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New Mysterianism

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New Mysterianism is a philosophy proposing that certain problems will never be explained or at the least cannot be explained by the human mind at its current evolutionary stage. The problem most often referred to is the hard problem of consciousness; i.e. how to explain sentience and qualia and their interaction with consciousness.

New Mysterianism is often characterized as a presupposition that some problems cannot be solved. Such critics would say that it's arrogant to assume that a problem cannot be solved just because we haven't solved it yet. On the other hand, New Mysterians would say that it's just as absurd to assume that every problem can be solved. Crucially, New Mysterians would argue that they did not start with any supposition as to the solvability of the question, and instead reached their conclusion through logical reasoning.

Owen Flanagan noted in his 1991 book "Science of the Mind" that some modern thinkers have suggested that consciousness might never be completely explained. Flanagan called them "the new mysterians" after the rock group ? and the Mysterians. The term originated with the Japanese alien-invasion film The Mysterians. The "old mysterians" are thinkers throughout history who have put forward a similar position. They include Leibniz, Dr Johnson, and Thomas Huxley. The latter said, "How is it that anything so remarkable as a state of consciousness comes about as a result of irritating nervous tissue, is just as unaccountable as the appearance of the Djin, when Aladdin rubbed his lamp." [6, p. 229, quote]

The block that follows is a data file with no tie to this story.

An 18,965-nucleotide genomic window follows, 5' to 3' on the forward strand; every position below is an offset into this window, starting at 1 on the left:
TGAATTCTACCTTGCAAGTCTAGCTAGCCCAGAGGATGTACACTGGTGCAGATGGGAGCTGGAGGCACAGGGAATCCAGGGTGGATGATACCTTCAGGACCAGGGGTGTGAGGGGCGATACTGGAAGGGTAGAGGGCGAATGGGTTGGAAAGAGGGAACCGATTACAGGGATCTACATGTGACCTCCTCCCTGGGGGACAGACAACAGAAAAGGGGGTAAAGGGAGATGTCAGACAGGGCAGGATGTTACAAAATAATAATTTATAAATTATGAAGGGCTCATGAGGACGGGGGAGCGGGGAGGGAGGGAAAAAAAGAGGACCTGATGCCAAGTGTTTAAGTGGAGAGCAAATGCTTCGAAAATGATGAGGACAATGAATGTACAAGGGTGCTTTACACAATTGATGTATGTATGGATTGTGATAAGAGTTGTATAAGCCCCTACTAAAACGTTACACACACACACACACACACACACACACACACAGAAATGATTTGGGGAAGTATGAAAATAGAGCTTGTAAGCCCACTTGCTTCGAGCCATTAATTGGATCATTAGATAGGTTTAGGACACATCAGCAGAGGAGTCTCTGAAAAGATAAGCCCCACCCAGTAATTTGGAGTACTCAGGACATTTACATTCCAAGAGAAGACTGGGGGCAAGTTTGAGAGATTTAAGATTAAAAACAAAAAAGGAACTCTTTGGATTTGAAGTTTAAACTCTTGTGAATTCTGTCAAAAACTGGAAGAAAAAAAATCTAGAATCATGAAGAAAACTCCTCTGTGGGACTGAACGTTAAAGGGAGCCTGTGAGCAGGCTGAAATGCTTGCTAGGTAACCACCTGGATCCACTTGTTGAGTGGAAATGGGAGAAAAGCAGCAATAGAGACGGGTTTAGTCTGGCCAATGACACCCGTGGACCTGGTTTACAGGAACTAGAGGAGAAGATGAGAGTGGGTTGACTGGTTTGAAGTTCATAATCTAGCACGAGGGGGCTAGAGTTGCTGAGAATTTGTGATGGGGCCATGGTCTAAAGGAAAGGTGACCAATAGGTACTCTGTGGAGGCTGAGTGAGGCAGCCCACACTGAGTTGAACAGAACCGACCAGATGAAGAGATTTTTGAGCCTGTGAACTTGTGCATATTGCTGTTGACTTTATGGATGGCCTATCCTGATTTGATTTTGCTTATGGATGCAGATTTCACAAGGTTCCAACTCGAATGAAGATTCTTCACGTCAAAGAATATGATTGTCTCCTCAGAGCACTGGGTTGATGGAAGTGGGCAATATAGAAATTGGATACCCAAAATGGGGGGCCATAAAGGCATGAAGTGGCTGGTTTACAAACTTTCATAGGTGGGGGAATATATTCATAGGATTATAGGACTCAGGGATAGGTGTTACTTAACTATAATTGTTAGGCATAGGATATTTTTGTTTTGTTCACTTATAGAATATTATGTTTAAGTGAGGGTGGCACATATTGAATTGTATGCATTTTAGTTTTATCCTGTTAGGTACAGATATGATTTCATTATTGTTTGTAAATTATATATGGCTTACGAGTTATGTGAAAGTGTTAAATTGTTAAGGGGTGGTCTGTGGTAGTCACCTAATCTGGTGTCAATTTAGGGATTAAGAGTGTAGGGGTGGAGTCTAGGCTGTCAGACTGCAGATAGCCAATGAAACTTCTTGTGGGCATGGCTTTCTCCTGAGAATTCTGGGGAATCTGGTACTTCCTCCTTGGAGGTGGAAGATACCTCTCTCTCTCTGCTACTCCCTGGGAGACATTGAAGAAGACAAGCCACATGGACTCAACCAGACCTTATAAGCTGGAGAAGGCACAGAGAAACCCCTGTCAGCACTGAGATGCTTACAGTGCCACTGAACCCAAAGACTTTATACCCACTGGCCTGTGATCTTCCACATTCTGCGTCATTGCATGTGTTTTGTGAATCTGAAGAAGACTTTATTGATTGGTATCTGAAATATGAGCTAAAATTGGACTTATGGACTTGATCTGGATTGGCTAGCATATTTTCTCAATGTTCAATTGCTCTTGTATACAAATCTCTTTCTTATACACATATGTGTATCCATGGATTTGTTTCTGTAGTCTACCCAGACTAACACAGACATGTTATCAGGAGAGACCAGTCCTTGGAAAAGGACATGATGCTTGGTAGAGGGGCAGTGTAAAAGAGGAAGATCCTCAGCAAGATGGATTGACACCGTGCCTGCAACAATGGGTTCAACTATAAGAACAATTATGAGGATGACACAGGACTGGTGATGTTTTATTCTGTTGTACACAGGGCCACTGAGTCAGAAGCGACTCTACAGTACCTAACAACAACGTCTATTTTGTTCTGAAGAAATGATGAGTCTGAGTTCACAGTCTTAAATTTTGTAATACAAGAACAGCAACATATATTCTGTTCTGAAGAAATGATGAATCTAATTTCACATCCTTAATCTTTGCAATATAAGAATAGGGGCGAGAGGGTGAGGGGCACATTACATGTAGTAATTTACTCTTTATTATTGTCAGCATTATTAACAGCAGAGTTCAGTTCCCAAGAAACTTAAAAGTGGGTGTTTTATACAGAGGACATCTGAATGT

Noam Chomsky distinguishes between problems, which seem solvable, at least in principle, through scientific methods, and mysteries which do not, even in principle. He notes that the cognitive capabilities of all organisms are limited by biology, e.g. a mouse will never speak. In the same way, certain problems may be beyond our understanding.

The term New Mysterianism has been extended by some writers to encompass the wider philosophical position that humans don't have the intellectual ability to solve many hard problems, not just the problem of consciousness, at a scientific level. This position is also known as Anti-Constructive Naturalism.

For example, in the mind-body problem, emergent materialism claims that humans aren't smart enough to determine "the relationship between mind and matter." [4] Strong agnosticism is a religious application of this position.

Colin McGinn is the leading proponent of the New Mysterian position.

ReferencesEdit

  • McGinn, Colin, The Problem of Consciousness
  • McGinn, Colin, Problems in Philosophy: the limits of enquiry
  • McGinn, Colin, The Mysterious Flame
  • Blackburn, Simon, Think: A compelling introduction to philosophy, chapter two
  • Flanagan, Owen, The Science of the Mind (1991) 2ed MIT Press, Cambridge
  • Horgan, John, The Undiscovered Mind (1999), Phoenix, ISBN 0753810980

External linksEdit

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